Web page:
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Letters to the Editor - Aug. 23

August 23, 2011

Hagerstown’s downtown is in a serious slump


To the editor:

It’s been nearly three months since city officials closed the Hagerstown Telework Center at 14 N. Potomac St., booting more than 30 federal workers and small business owners (aka downtown shoppers and lunch-time restaurant patrons) out of their offices and away from the downtown area. Since that time, two more businesses (R. Bruce Carson Jewelers and Lena Darner) have announced plans to move to greener pastures, adding to the landscape of empty store fronts that once housed The Boutique, Jane Anderson Brides, Ingram’s, Hoffman’s, Bentley’s Bagels and many more.

The city’s response to this exodus? Well, for starters, they listened to all the complaints about downtown parking by doubling the parking meter rates. Slowly the downtown area is becoming a haven for the unemployed, low-income housing, and the remaining city and state workers with downtown offices. Lest I be accused of only seeing the gaps, I’ll acknowledge the University Center and Barbara Ingram School as examples of positive growth. And certainly I will not overlook the city’s success in enticing a Pennsylvania company to open an ink recycling shop on Washington Street (who can miss the bold green neon lights brightening the empty streets every evening?).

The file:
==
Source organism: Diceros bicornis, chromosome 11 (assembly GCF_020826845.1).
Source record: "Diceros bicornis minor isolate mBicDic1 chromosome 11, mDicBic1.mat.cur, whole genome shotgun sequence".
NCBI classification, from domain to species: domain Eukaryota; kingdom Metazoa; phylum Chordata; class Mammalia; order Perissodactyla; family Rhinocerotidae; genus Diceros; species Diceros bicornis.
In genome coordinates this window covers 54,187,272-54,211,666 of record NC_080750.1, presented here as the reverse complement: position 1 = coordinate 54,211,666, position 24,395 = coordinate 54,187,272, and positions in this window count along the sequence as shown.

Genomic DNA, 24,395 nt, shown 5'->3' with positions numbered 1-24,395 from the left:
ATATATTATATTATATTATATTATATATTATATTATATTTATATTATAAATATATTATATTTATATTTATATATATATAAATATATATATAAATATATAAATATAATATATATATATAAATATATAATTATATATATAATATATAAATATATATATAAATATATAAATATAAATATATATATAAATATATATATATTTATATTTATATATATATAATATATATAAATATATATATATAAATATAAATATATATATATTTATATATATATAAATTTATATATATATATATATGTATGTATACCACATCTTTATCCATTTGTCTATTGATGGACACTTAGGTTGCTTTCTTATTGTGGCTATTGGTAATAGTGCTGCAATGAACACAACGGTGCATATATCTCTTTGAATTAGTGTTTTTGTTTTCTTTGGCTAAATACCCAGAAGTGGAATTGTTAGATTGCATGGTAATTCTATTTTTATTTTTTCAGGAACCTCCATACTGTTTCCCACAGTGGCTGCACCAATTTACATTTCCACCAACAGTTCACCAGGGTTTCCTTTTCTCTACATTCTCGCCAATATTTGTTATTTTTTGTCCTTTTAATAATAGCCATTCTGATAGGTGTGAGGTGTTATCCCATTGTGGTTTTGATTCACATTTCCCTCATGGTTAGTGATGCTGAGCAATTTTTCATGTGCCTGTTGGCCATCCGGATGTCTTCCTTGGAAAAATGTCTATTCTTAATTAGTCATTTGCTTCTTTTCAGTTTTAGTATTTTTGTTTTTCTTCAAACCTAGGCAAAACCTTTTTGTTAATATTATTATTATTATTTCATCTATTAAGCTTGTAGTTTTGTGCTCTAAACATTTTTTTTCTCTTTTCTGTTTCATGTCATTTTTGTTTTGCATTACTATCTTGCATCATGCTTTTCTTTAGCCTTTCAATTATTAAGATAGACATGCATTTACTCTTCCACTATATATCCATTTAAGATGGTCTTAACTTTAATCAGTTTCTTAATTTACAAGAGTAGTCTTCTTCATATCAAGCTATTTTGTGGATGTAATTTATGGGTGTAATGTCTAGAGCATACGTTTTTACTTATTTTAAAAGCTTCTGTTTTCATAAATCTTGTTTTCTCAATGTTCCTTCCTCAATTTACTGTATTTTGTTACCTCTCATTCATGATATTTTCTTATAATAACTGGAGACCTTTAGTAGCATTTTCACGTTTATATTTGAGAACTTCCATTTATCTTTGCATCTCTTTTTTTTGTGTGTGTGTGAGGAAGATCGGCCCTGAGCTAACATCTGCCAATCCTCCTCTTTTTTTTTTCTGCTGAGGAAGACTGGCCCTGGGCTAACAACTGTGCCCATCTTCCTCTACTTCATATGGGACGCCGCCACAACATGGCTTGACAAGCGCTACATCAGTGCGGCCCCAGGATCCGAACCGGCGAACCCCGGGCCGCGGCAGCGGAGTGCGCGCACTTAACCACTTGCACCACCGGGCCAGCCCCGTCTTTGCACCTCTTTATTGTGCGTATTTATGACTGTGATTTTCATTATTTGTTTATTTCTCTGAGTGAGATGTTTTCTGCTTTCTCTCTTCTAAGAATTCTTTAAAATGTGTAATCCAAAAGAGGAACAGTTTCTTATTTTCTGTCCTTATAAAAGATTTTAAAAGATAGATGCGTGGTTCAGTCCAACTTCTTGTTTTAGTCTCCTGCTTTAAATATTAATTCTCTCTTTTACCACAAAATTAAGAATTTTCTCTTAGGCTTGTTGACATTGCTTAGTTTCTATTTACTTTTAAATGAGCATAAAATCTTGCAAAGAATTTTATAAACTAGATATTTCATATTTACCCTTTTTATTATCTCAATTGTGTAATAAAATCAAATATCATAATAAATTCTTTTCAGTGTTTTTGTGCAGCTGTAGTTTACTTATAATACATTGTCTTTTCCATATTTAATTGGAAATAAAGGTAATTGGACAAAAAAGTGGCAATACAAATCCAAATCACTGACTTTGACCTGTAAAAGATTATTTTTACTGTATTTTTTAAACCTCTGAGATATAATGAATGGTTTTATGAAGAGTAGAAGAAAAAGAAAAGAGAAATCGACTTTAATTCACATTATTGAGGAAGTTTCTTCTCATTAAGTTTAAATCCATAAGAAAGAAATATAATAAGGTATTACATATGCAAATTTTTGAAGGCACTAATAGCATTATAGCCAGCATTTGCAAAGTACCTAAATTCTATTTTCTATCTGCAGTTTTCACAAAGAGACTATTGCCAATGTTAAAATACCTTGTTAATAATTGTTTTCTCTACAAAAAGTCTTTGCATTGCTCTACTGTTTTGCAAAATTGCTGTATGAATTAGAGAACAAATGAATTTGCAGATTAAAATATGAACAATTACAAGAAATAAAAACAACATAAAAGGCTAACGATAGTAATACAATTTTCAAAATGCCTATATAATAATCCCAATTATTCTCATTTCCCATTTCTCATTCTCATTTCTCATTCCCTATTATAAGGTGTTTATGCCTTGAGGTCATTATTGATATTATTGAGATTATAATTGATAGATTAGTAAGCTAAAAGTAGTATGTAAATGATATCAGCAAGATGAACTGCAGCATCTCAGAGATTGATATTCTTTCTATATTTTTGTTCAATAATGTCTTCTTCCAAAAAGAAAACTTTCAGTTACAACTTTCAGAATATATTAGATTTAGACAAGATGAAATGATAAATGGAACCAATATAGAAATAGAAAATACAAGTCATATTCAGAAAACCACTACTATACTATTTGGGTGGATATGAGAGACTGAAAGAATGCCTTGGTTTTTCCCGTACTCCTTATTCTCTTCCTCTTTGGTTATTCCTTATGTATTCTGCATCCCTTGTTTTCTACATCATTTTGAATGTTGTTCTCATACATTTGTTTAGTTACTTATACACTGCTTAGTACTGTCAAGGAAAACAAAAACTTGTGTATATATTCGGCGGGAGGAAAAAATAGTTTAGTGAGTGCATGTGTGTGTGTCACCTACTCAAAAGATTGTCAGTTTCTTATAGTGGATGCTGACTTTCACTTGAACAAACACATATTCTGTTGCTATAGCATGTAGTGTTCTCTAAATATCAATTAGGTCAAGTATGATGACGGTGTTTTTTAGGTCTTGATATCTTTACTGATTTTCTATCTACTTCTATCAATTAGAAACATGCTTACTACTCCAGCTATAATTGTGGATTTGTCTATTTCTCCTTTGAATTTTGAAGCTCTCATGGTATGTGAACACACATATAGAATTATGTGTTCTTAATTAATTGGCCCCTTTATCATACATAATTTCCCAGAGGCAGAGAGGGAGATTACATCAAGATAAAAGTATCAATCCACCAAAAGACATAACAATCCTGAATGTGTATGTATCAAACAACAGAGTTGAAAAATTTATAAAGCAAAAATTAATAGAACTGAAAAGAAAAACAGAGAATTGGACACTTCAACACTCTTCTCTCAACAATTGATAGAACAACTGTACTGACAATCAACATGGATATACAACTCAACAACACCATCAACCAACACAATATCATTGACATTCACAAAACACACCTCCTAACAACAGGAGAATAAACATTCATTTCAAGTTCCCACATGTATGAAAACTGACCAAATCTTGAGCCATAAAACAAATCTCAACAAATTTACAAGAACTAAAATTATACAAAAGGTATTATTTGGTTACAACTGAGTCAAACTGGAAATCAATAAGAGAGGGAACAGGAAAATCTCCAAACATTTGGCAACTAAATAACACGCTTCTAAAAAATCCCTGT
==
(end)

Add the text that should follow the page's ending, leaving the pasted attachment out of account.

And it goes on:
I worry about the last remaining shops and restaurants and how long they can survive in this environment. Remember those old TV Western shows where a sign hung on the entrance to the town that read “Vagrants Not Welcome”? I suspect that some day soon, the City of Hagerstown will hang signs on the entrances to the downtown area that read “Shoppers, Diners and Small Business Owners Not Welcome.”


Norine Dagliano
Hagerstown




Government has forgotten the American family


To the editor:

I am surprised that no one has mentioned the latest government giveaway to the banks. When the Fed announced that rates would be kept near zero percent for the next two years, they didn’t require credit card interest be lowered. This is nothing but an outright gift to banks paid for by the middle class.

Banks can now borrow as much as they can with practically no interest and still charge from 14 percent to 25 percent interest on those credit cards. I wish I could make 14 percent plus interest on my certificates of deposit and bank accounts. Retirees continue to suffer.

The members of both political parties have completely forgotten the average American family. Time for a third party folks! Remember what Thomas Jefferson said: “The tree of Liberty must occasionally be watered by the blood of Patriots.”

 
Barb Pengelly
Maugansville

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